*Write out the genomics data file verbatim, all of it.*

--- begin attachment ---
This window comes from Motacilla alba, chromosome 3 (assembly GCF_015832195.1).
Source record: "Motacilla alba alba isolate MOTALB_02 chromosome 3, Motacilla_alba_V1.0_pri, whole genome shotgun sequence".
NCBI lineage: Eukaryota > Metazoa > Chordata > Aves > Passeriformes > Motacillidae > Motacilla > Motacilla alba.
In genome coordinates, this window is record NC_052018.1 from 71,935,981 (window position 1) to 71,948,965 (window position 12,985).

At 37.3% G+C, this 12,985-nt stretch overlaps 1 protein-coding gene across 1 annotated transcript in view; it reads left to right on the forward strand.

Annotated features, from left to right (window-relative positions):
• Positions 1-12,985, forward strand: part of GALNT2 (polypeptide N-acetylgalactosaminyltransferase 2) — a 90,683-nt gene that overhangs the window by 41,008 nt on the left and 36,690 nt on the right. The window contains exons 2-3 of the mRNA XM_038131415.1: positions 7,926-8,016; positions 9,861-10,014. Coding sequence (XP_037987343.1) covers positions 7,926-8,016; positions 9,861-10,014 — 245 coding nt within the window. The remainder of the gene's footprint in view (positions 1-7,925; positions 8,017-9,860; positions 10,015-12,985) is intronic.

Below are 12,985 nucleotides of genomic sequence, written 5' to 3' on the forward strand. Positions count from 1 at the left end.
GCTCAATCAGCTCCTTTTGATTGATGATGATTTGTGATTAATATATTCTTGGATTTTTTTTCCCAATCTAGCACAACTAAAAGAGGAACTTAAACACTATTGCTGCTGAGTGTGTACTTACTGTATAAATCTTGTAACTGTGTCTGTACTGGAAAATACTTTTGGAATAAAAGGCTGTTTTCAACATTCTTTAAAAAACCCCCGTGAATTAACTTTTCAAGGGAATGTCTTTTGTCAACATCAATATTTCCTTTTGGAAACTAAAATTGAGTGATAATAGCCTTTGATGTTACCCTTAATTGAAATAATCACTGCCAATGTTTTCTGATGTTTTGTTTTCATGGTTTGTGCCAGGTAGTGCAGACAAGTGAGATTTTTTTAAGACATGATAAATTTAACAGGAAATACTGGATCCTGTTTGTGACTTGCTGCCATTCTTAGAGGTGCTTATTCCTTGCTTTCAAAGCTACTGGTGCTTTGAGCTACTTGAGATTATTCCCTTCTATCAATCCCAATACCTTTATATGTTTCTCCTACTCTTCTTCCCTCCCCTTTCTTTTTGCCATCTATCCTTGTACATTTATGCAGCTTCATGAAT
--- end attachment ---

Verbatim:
This window comes from Motacilla alba, chromosome 3 (assembly GCF_015832195.1).
Source record: "Motacilla alba alba isolate MOTALB_02 chromosome 3, Motacilla_alba_V1.0_pri, whole genome shotgun sequence".
NCBI lineage: Eukaryota > Metazoa > Chordata > Aves > Passeriformes > Motacillidae > Motacilla > Motacilla alba.
In genome coordinates, this window is record NC_052018.1 from 71,935,981 (window position 1) to 71,948,965 (window position 12,985).

At 37.3% G+C, this 12,985-nt stretch overlaps 1 protein-coding gene across 1 annotated transcript in view; it reads left to right on the forward strand.

Annotated features, from left to right (window-relative positions):
• Positions 1-12,985, forward strand: part of GALNT2 (polypeptide N-acetylgalactosaminyltransferase 2) — a 90,683-nt gene that overhangs the window by 41,008 nt on the left and 36,690 nt on the right. The window contains exons 2-3 of the mRNA XM_038131415.1: positions 7,926-8,016; positions 9,861-10,014. Coding sequence (XP_037987343.1) covers positions 7,926-8,016; positions 9,861-10,014 — 245 coding nt within the window. The remainder of the gene's footprint in view (positions 1-7,925; positions 8,017-9,860; positions 10,015-12,985) is intronic.

Below are 12,985 nucleotides of genomic sequence, written 5' to 3' on the forward strand. Positions count from 1 at the left end.
GCTCAATCAGCTCCTTTTGATTGATGATGATTTGTGATTAATATATTCTTGGATTTTTTTTCCCAATCTAGCACAACTAAAAGAGGAACTTAAACACTATTGCTGCTGAGTGTGTACTTACTGTATAAATCTTGTAACTGTGTCTGTACTGGAAAATACTTTTGGAATAAAAGGCTGTTTTCAACATTCTTTAAAAAACCCCCGTGAATTAACTTTTCAAGGGAATGTCTTTTGTCAACATCAATATTTCCTTTTGGAAACTAAAATTGAGTGATAATAGCCTTTGATGTTACCCTTAATTGAAATAATCACTGCCAATGTTTTCTGATGTTTTGTTTTCATGGTTTGTGCCAGGTAGTGCAGACAAGTGAGATTTTTTTAAGACATGATAAATTTAACAGGAAATACTGGATCCTGTTTGTGACTTGCTGCCATTCTTAGAGGTGCTTATTCCTTGCTTTCAAAGCTACTGGTGCTTTGAGCTACTTGAGATTATTCCCTTCTATCAATCCCAATACCTTTATATGTTTCTCCTACTCTTCTTCCCTCCCCTTTCTTTTTGCCATCTATCCTTGTACATTTATGCAGCTTCATGAAT